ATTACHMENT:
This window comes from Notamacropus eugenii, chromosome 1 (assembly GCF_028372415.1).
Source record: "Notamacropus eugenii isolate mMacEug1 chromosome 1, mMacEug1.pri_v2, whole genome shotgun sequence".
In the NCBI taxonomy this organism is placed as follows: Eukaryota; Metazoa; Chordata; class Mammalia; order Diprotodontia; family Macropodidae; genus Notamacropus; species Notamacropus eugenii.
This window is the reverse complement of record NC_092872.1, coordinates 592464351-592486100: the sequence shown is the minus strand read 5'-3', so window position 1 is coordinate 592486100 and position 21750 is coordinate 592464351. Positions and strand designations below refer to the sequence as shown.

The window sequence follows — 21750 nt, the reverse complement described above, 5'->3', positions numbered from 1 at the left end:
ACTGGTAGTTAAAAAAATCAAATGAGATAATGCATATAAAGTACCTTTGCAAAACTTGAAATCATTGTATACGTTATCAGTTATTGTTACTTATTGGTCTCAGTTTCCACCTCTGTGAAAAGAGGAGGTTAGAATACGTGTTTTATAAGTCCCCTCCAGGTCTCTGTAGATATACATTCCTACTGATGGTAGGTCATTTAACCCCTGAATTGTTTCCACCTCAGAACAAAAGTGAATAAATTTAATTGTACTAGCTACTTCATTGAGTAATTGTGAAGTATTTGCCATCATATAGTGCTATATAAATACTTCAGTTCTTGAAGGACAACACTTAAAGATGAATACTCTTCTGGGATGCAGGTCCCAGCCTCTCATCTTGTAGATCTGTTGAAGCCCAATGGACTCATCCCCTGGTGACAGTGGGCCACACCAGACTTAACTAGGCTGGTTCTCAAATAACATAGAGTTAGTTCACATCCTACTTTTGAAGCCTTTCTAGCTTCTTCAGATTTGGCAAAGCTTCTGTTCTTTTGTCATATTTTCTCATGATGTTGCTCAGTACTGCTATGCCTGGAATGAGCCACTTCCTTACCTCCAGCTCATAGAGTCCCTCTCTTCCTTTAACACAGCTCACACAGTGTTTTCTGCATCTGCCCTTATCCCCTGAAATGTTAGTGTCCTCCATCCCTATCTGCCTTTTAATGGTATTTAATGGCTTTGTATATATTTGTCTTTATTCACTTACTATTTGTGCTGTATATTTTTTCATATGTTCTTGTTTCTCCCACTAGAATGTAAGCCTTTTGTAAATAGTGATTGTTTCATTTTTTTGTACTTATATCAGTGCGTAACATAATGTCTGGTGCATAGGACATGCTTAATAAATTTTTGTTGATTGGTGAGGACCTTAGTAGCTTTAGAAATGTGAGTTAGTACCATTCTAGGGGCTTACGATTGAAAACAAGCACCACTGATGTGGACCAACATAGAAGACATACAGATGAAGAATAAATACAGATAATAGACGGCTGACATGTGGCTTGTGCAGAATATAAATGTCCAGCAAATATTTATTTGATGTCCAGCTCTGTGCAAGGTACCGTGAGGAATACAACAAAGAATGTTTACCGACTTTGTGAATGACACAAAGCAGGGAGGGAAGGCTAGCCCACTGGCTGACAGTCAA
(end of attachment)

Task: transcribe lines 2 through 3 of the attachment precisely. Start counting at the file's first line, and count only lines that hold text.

Source record: "Notamacropus eugenii isolate mMacEug1 chromosome 1, mMacEug1.pri_v2, whole genome shotgun sequence".
In the NCBI taxonomy this organism is placed as follows: Eukaryota; Metazoa; Chordata; class Mammalia; order Diprotodontia; family Macropodidae; genus Notamacropus; species Notamacropus eugenii.